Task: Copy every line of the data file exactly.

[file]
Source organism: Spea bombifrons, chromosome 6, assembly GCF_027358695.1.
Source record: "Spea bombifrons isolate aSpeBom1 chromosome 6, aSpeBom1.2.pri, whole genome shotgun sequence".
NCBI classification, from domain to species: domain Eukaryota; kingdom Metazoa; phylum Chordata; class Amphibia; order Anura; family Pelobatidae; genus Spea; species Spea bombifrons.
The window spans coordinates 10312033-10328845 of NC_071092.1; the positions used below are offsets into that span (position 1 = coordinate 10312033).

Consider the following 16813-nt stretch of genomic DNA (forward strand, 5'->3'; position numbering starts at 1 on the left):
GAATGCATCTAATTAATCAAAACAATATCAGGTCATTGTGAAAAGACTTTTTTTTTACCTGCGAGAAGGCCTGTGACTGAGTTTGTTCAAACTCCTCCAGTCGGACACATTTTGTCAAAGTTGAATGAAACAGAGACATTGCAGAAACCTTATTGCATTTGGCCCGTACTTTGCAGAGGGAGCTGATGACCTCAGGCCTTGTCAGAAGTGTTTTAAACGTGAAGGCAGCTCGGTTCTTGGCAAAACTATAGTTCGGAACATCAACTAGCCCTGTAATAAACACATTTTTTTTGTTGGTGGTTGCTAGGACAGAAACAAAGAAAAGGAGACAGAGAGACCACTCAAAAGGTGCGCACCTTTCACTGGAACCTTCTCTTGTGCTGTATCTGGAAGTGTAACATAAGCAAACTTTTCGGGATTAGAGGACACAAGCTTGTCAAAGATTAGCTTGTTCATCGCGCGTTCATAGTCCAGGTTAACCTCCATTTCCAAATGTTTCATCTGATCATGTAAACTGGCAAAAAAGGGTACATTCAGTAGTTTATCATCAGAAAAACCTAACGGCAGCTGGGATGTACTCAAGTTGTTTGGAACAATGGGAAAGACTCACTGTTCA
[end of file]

Source organism: Spea bombifrons, chromosome 6, assembly GCF_027358695.1.
Source record: "Spea bombifrons isolate aSpeBom1 chromosome 6, aSpeBom1.2.pri, whole genome shotgun sequence".
NCBI classification, from domain to species: domain Eukaryota; kingdom Metazoa; phylum Chordata; class Amphibia; order Anura; family Pelobatidae; genus Spea; species Spea bombifrons.
The window spans coordinates 10312033-10328845 of NC_071092.1; the positions used below are offsets into that span (position 1 = coordinate 10312033).

Consider the following 16813-nt stretch of genomic DNA (forward strand, 5'->3'; position numbering starts at 1 on the left):
GAATGCATCTAATTAATCAAAACAATATCAGGTCATTGTGAAAAGACTTTTTTTTTACCTGCGAGAAGGCCTGTGACTGAGTTTGTTCAAACTCCTCCAGTCGGACACATTTTGTCAAAGTTGAATGAAACAGAGACATTGCAGAAACCTTATTGCATTTGGCCCGTACTTTGCAGAGGGAGCTGATGACCTCAGGCCTTGTCAGAAGTGTTTTAAACGTGAAGGCAGCTCGGTTCTTGGCAAAACTATAGTTCGGAACATCAACTAGCCCTGTAATAAACACATTTTTTTTGTTGGTGGTTGCTAGGACAGAAACAAAGAAAAGGAGACAGAGAGACCACTCAAAAGGTGCGCACCTTTCACTGGAACCTTCTCTTGTGCTGTATCTGGAAGTGTAACATAAGCAAACTTTTCGGGATTAGAGGACACAAGCTTGTCAAAGATTAGCTTGTTCATCGCGCGTTCATAGTCCAGGTTAACCTCCATTTCCAAATGTTTCATCTGATCATGTAAACTGGCAAAAAAGGGTACATTCAGTAGTTTATCATCAGAAAAACCTAACGGCAGCTGGGATGTACTCAAGTTGTTTGGAACAATGGGAAAGACTCACTGTTCA